What Are The Endocrine Glands?

Endocrinology is the study of a strange set of organs that produce important chemicals called hormones. These are pumped directly into the bloodstream, and rapidly circulate to all parts of the system. Most of the glands produce more than one chemical. Indeed, some, such as the pituitary gland, can produce a large number. Each hormone has a specific function. The remarkable thing is that the hormones seem to know exactly where to go and what to do.

There is usually a fine balance between the activities of the various chemicals. This is all aimed at keeping the body as near to normal as possible, and functioning with the minimum amount of discomfort. Indeed, considering the huge number of chemicals involved in the function of the system, it is amazing. The endocrine glands are all largely under the control of the pituitary gland and the hypothalamus. These two areas form part of the brain. near its base, and together act as “captain of the ship.” They produce hormones that in turn govern the production and activity of other hormones produced in other regions of the body. They can have an overriding effect. They are close together, and actually the hypothalamus is the reins that check, activate and regulate the pituitary.

Although there is no direct conscious control over these glands by the individual, certain mental states, such as tensions and stresses and other psychological conditions, may indirectly influence the hypothalamus, so in a sense there is some indirect form of control.

In ordinary health the normally functioning glands pump out measured amounts of their hormones each 24 hours. Sometimes there is a so-called circadian distribution of production. This means it may vary during the 24-hour cycle of the day. In other areas it may be on a longer-term basis, such as in the ovaries of the female, where a 28-day cycle tends to occur.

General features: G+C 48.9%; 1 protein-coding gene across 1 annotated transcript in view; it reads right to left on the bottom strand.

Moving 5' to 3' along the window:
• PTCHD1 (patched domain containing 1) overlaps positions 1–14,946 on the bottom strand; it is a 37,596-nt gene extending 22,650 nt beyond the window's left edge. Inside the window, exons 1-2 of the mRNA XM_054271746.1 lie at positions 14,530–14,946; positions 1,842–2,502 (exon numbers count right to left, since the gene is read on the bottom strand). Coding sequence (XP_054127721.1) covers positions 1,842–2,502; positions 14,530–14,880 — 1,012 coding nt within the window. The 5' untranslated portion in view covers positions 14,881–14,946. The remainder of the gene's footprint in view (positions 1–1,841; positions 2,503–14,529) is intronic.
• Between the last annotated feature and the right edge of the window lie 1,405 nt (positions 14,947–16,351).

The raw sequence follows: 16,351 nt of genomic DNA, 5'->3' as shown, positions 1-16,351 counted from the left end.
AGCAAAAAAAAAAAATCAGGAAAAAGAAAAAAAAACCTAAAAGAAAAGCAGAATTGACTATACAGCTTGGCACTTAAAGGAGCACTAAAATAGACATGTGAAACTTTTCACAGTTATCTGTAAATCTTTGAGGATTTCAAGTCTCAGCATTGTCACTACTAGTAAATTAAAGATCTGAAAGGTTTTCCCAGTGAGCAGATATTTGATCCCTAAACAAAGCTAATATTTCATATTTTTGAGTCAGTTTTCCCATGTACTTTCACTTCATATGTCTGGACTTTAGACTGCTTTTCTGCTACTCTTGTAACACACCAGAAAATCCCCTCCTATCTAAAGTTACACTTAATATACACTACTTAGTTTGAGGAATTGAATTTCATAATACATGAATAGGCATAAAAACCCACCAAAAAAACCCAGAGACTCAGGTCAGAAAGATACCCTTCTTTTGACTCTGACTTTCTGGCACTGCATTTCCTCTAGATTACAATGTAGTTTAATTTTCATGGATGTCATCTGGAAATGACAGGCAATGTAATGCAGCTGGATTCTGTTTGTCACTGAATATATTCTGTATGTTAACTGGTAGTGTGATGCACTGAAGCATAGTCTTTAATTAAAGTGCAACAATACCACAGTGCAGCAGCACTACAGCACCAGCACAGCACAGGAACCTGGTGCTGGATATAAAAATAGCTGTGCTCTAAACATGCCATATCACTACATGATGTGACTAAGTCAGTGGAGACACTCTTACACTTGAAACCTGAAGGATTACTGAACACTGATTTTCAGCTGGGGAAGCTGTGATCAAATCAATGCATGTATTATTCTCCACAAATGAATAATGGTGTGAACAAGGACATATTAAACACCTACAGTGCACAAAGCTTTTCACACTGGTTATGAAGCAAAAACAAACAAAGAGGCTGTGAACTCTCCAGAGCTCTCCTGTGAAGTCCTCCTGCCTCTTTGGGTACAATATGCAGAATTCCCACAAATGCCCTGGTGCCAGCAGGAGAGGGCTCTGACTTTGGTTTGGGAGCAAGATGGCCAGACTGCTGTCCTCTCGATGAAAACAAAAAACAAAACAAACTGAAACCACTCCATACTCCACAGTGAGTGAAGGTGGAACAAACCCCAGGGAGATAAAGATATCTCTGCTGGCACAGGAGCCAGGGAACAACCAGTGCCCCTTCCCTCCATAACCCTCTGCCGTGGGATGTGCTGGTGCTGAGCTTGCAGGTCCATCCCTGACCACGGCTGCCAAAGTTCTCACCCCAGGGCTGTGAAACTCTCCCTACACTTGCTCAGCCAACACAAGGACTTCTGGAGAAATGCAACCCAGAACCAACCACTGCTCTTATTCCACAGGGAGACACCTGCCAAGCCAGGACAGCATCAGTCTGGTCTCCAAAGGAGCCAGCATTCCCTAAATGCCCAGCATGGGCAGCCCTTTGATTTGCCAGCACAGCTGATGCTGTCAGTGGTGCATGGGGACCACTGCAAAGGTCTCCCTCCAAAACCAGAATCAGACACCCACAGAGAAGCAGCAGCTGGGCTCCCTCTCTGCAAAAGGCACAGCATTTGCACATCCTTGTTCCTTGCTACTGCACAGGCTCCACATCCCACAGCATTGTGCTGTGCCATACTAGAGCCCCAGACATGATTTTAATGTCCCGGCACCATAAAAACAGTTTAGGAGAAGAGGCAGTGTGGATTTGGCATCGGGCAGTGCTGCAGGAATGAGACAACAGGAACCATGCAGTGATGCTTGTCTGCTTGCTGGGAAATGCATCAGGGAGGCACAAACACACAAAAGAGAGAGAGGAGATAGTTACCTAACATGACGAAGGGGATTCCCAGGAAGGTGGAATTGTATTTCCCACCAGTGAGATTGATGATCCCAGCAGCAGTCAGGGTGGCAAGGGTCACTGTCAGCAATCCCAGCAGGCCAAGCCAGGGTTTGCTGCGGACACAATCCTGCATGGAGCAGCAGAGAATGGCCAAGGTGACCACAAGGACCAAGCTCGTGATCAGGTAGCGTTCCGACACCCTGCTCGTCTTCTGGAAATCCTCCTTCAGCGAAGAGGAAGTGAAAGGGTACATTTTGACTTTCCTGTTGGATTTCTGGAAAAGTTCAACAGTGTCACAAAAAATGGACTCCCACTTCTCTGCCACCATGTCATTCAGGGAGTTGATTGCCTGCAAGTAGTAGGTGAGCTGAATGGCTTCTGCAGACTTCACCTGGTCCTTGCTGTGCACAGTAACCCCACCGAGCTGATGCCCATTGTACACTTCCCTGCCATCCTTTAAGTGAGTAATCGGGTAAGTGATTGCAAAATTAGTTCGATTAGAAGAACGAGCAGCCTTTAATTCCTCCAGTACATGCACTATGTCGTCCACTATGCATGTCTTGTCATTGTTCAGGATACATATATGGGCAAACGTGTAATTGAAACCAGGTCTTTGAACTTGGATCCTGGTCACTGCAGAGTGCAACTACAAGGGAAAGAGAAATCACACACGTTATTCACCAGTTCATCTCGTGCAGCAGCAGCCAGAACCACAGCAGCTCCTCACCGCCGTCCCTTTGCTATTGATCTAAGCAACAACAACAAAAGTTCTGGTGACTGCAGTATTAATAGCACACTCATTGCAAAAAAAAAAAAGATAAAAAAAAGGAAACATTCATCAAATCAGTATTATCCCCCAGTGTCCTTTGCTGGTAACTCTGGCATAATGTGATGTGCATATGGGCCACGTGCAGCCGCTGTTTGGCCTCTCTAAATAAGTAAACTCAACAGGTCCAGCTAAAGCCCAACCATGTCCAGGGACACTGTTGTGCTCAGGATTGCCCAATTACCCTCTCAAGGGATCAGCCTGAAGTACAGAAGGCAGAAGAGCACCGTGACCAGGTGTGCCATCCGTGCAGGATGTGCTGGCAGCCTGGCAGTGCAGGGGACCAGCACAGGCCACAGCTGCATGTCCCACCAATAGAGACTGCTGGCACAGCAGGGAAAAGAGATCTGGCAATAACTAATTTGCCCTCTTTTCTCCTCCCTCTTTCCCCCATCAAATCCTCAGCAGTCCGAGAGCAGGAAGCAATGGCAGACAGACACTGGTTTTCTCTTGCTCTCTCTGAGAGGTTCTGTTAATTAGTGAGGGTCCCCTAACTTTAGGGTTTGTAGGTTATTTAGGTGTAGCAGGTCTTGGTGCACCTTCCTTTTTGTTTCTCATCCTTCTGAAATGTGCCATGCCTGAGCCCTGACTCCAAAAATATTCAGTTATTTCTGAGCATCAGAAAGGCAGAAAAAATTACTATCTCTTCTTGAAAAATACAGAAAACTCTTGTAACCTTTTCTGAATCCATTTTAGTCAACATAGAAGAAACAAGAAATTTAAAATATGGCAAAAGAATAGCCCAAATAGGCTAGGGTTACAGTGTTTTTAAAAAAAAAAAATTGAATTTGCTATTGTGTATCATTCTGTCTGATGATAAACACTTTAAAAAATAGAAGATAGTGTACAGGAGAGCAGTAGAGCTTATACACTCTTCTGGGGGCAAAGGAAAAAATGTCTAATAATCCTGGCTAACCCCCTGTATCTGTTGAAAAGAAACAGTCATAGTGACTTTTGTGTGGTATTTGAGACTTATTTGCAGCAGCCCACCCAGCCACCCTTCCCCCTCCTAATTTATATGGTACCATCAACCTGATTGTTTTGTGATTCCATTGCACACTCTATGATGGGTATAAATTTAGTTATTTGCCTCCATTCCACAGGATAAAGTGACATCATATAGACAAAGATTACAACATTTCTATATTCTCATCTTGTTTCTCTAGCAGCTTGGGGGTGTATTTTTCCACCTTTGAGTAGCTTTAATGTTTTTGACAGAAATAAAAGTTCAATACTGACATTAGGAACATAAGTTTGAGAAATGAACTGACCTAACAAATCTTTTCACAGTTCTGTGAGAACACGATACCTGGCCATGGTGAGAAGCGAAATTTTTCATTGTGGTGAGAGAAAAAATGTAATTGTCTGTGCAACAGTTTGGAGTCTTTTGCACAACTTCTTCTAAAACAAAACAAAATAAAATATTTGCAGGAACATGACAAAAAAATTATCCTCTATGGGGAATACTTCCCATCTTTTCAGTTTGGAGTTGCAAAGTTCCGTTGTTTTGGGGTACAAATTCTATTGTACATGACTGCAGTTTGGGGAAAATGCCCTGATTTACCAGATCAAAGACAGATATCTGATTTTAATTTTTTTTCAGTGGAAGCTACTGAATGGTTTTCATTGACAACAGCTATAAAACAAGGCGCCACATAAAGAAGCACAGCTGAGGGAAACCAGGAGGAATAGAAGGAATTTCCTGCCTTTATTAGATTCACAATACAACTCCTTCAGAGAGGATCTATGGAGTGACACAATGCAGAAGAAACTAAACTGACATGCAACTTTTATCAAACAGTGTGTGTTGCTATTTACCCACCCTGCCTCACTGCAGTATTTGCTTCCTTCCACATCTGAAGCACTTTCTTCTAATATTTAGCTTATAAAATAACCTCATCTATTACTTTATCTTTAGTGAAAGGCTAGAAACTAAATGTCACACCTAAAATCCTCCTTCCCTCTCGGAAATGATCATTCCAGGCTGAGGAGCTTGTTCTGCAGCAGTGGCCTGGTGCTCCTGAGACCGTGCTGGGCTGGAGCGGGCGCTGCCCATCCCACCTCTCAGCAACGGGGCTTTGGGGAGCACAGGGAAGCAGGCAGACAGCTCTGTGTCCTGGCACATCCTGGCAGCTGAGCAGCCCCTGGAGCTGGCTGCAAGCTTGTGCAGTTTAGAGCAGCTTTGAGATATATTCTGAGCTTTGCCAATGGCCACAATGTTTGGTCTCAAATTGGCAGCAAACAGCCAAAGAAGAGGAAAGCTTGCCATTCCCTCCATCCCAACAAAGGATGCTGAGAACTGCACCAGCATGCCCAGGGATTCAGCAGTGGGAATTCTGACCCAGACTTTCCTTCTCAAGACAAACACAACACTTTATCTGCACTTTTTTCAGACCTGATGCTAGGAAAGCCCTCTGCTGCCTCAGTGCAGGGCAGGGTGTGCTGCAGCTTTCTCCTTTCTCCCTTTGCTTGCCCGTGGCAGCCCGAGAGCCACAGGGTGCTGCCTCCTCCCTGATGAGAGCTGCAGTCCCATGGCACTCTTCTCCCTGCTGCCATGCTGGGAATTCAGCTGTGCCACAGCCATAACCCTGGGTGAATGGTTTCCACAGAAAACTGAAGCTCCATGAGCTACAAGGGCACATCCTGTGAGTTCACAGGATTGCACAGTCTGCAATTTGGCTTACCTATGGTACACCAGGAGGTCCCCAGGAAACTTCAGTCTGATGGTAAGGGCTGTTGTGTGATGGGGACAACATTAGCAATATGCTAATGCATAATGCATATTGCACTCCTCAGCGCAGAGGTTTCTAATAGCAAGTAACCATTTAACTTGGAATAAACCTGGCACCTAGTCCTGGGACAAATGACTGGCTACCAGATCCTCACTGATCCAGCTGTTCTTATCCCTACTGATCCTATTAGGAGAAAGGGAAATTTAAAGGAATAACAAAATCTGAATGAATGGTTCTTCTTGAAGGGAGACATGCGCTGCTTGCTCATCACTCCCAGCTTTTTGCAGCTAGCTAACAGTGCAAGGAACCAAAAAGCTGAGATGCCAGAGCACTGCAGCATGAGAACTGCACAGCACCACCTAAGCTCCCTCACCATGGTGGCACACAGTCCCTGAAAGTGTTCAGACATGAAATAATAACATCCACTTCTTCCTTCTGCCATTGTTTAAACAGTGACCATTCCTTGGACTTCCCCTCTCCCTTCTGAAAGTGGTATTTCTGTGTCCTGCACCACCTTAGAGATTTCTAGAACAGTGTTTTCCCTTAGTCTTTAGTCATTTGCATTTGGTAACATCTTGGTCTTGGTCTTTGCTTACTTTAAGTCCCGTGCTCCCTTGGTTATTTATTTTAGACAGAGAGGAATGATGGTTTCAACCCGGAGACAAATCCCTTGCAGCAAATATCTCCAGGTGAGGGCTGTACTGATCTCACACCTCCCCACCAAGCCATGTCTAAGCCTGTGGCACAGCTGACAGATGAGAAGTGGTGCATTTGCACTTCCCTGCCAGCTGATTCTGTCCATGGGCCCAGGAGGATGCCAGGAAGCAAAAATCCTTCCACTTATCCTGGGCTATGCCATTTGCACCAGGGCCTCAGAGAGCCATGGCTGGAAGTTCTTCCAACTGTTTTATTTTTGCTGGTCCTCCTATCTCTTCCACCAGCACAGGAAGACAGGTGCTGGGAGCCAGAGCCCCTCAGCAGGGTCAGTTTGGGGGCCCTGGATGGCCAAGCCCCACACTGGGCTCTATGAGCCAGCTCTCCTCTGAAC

In indifferent health, usually due tosome disease process, the endocrines will produce an altered amount of chemical. There may be either overactivity or underactivity of production. In turn, this will have dire repercussions on the total system. With some, it will dramatically alter the production rate of other hormones or affect general bodily function in startling ways. The most serious cause for these irregularities is when tumours (grave if these are cancerous) commence growing in the glands.

The next gland coming down from the hypothalamus and pituitary is the thyroid. This is situated in the neck at roughly the level of the Adam’s apple. It produces thyroid hormones that in turn exert powerful influences directly on the body. They also affect the other endocrine glands of the system.

Located behind the thyroid gland, and indeed deeply embedded in its back wall, are four small, rounded organs called the parathyroids. These are concerned with calcium and phosphorus metabolism. In this way they radically affect the bones, their rate of growth and general solidarity – a vital factor to normal living.